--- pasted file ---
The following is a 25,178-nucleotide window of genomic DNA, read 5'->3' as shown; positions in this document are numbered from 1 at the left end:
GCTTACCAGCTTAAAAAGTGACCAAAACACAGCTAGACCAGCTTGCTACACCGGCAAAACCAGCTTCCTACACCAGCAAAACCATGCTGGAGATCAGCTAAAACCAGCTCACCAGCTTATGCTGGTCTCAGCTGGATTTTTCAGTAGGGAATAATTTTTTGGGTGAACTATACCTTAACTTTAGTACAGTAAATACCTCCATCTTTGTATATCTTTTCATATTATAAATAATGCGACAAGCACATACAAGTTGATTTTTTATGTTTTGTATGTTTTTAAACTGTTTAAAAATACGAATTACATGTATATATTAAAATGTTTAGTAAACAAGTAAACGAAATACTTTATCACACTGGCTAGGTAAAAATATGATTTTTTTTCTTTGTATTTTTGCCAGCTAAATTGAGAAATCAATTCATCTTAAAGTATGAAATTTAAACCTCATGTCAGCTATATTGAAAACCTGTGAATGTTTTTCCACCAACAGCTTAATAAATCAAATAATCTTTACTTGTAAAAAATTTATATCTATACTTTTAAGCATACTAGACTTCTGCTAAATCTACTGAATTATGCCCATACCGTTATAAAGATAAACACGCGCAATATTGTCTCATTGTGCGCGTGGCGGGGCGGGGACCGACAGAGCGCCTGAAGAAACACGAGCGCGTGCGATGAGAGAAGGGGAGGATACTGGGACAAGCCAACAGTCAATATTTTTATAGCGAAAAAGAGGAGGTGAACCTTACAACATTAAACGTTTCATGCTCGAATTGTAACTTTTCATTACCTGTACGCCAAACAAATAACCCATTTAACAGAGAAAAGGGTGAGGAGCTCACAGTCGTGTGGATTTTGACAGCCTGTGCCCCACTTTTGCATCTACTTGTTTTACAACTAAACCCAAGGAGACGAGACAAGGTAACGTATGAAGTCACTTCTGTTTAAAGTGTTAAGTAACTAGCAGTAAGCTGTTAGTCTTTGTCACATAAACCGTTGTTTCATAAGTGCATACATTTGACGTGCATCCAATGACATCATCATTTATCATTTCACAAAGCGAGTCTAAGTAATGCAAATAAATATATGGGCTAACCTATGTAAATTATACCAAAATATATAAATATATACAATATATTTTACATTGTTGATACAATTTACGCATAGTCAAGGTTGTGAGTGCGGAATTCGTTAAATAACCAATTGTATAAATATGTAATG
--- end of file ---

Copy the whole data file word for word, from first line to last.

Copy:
The following is a 25,178-nucleotide window of genomic DNA, read 5'->3' as shown; positions in this document are numbered from 1 at the left end:
GCTTACCAGCTTAAAAAGTGACCAAAACACAGCTAGACCAGCTTGCTACACCGGCAAAACCAGCTTCCTACACCAGCAAAACCATGCTGGAGATCAGCTAAAACCAGCTCACCAGCTTATGCTGGTCTCAGCTGGATTTTTCAGTAGGGAATAATTTTTTGGGTGAACTATACCTTAACTTTAGTACAGTAAATACCTCCATCTTTGTATATCTTTTCATATTATAAATAATGCGACAAGCACATACAAGTTGATTTTTTATGTTTTGTATGTTTTTAAACTGTTTAAAAATACGAATTACATGTATATATTAAAATGTTTAGTAAACAAGTAAACGAAATACTTTATCACACTGGCTAGGTAAAAATATGATTTTTTTTCTTTGTATTTTTGCCAGCTAAATTGAGAAATCAATTCATCTTAAAGTATGAAATTTAAACCTCATGTCAGCTATATTGAAAACCTGTGAATGTTTTTCCACCAACAGCTTAATAAATCAAATAATCTTTACTTGTAAAAAATTTATATCTATACTTTTAAGCATACTAGACTTCTGCTAAATCTACTGAATTATGCCCATACCGTTATAAAGATAAACACGCGCAATATTGTCTCATTGTGCGCGTGGCGGGGCGGGGACCGACAGAGCGCCTGAAGAAACACGAGCGCGTGCGATGAGAGAAGGGGAGGATACTGGGACAAGCCAACAGTCAATATTTTTATAGCGAAAAAGAGGAGGTGAACCTTACAACATTAAACGTTTCATGCTCGAATTGTAACTTTTCATTACCTGTACGCCAAACAAATAACCCATTTAACAGAGAAAAGGGTGAGGAGCTCACAGTCGTGTGGATTTTGACAGCCTGTGCCCCACTTTTGCATCTACTTGTTTTACAACTAAACCCAAGGAGACGAGACAAGGTAACGTATGAAGTCACTTCTGTTTAAAGTGTTAAGTAACTAGCAGTAAGCTGTTAGTCTTTGTCACATAAACCGTTGTTTCATAAGTGCATACATTTGACGTGCATCCAATGACATCATCATTTATCATTTCACAAAGCGAGTCTAAGTAATGCAAATAAATATATGGGCTAACCTATGTAAATTATACCAAAATATATAAATATATACAATATATTTTACATTGTTGATACAATTTACGCATAGTCAAGGTTGTGAGTGCGGAATTCGTTAAATAACCAATTGTATAAATATGTAATG